Sandra Mētra: But the reversal was not that pronounced. It was just a few percent. Since the 5th Saeima election, the number of eligible voters has been increasing while turnout has gradually decreased all the way to the 12th Saeima election. The most dramatic decrease was recorded in the 2009 Saeima election when turnout dropped 10% from the previous election. It means, however, that all the individuals whom we call young people at the moment can’t be blamed, as they were still underage in 2009. That’s an older generation than us. I don’t know what was up with them.
Ilmārs Šlāpins: Let’s return to the previous question – do you feel that the young people around you are politically inactive?
Dāvis Freidenfelds: It’s difficult to say, because, compared to the time when I first partook in an election, I have become more politically active and follow the processes closer. I have much more friends, for example, posting news about politics on Facebook. It’s difficult to follow the friends and acquaintances who don’t post news, and therefore I can’t say for sure. It would not be correct to be guided by feelings as well.
Ansis Ansbergs: Keeping in mind that I have undergone the wonderful event of addressing people, including my peers, and urged them to vote for me – yes, I have noticed scepticism. Scepticism arises quite quickly, as people see politics and politicians as something very distant. The first thing which a young person running in an election encounters is disbelief: “It’s impossible, see”, “It will never happen”. The scepticism decreases when they themselves face cases when people take political offices or when they start talking to politicians and notice that they are real people, just like them. But there’s very great alienation and that’s why there’s scepticism.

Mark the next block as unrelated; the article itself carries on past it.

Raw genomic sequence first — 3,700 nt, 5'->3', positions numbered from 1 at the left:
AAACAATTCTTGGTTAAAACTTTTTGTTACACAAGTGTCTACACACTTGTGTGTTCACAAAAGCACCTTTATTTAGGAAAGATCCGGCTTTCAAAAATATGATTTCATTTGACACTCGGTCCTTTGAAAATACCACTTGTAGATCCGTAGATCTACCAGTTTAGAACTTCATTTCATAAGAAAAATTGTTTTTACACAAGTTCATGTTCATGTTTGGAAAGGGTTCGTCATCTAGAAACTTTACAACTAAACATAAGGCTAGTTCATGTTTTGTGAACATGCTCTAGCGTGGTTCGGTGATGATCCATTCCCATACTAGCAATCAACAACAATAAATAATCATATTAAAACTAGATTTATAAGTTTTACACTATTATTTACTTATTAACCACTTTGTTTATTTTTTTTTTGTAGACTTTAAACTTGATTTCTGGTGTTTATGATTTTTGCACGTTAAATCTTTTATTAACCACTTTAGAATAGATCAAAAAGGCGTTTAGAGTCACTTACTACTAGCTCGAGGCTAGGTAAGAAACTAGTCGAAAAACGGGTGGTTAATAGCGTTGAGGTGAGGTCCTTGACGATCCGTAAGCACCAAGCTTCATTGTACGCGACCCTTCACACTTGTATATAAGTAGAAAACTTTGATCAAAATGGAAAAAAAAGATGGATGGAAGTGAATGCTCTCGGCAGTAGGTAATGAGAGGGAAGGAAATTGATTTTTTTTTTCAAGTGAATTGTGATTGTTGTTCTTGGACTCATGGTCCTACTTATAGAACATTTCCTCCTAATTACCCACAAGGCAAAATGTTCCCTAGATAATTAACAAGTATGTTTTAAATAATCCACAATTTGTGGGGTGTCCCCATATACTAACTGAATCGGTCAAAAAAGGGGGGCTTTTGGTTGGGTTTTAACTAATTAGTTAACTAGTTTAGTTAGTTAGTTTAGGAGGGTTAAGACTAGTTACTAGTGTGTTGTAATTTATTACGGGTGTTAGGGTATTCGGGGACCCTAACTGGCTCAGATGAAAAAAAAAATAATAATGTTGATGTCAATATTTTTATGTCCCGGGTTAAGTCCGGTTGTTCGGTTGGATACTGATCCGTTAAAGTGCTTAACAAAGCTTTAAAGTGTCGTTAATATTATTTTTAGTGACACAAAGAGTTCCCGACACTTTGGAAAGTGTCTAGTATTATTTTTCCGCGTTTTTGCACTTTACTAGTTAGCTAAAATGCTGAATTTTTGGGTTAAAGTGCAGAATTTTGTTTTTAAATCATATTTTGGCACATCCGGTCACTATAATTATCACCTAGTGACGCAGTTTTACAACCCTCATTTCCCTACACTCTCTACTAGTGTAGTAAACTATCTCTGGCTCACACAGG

Edmunds Jurēvics: My circle of friends, just like the public as a whole, is not a uniform body and they have very different opinions both about my participation in politics and about political processes generally. I feel that, lately, those of my friends who simply have a track record of being politically active are nowadays not afraid to voice specific political views and sympathies.
That is what I have seen lately, that people I know are more active in voicing their political views for this election. There is scepticism, of course, but I wouldn’t like to denigrate young people, because it’s prevalent not only among them but among the middle class and seniors as well. Sandra’s study about youth political involvement is very good. Indeed, it’s difficult to find precise sociological data, but I found a recent study by the SKDS pollster for this Saeima election.
People of different age groups were asked whether they’ll participate in this election. From the respondents aged 18 to 24, only 25% said they will definitely participate. To compare, 51% of the people in the 64+ age group voiced the same response. We see that, in comparison to seniors, young people are twice less read to participate in the election. It’s a real problem.
Ilmārs Šlāpins: What could be the main reason why young people say they won’t participate in the election? I’ll give some possible answers: being uninformed? Not knowing who to vote for? Not believing that a single person can influence something? A lack of experience? What do you think?